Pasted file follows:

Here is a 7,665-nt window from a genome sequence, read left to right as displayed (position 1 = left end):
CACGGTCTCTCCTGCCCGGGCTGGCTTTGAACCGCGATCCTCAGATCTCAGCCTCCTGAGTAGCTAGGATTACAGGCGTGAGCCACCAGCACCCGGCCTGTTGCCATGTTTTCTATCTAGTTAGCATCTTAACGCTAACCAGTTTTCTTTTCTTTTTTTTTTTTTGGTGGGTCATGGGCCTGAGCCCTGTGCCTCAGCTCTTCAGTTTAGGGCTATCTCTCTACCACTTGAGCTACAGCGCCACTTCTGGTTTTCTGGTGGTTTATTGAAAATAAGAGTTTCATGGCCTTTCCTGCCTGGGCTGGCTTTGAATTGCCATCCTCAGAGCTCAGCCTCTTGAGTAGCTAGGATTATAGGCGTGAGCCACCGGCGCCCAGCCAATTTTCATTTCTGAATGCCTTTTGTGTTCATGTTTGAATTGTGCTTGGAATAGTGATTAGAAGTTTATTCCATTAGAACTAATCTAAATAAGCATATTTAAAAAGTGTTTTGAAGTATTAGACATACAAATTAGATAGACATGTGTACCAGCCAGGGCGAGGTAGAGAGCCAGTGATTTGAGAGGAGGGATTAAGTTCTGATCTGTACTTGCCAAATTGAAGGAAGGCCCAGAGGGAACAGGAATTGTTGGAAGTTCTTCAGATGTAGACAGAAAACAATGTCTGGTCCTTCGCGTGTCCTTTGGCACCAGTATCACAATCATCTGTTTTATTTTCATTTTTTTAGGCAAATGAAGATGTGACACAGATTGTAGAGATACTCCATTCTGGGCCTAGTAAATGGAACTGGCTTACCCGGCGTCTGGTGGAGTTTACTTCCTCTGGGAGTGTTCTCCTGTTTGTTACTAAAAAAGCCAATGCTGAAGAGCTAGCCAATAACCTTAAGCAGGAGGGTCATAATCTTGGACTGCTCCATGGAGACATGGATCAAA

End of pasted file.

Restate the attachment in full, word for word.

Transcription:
Here is a 7,665-nt window from a genome sequence, read left to right as displayed (position 1 = left end):
CACGGTCTCTCCTGCCCGGGCTGGCTTTGAACCGCGATCCTCAGATCTCAGCCTCCTGAGTAGCTAGGATTACAGGCGTGAGCCACCAGCACCCGGCCTGTTGCCATGTTTTCTATCTAGTTAGCATCTTAACGCTAACCAGTTTTCTTTTCTTTTTTTTTTTTTGGTGGGTCATGGGCCTGAGCCCTGTGCCTCAGCTCTTCAGTTTAGGGCTATCTCTCTACCACTTGAGCTACAGCGCCACTTCTGGTTTTCTGGTGGTTTATTGAAAATAAGAGTTTCATGGCCTTTCCTGCCTGGGCTGGCTTTGAATTGCCATCCTCAGAGCTCAGCCTCTTGAGTAGCTAGGATTATAGGCGTGAGCCACCGGCGCCCAGCCAATTTTCATTTCTGAATGCCTTTTGTGTTCATGTTTGAATTGTGCTTGGAATAGTGATTAGAAGTTTATTCCATTAGAACTAATCTAAATAAGCATATTTAAAAAGTGTTTTGAAGTATTAGACATACAAATTAGATAGACATGTGTACCAGCCAGGGCGAGGTAGAGAGCCAGTGATTTGAGAGGAGGGATTAAGTTCTGATCTGTACTTGCCAAATTGAAGGAAGGCCCAGAGGGAACAGGAATTGTTGGAAGTTCTTCAGATGTAGACAGAAAACAATGTCTGGTCCTTCGCGTGTCCTTTGGCACCAGTATCACAATCATCTGTTTTATTTTCATTTTTTTAGGCAAATGAAGATGTGACACAGATTGTAGAGATACTCCATTCTGGGCCTAGTAAATGGAACTGGCTTACCCGGCGTCTGGTGGAGTTTACTTCCTCTGGGAGTGTTCTCCTGTTTGTTACTAAAAAAGCCAATGCTGAAGAGCTAGCCAATAACCTTAAGCAGGAGGGTCATAATCTTGGACTGCTCCATGGAGACATGGATCAAA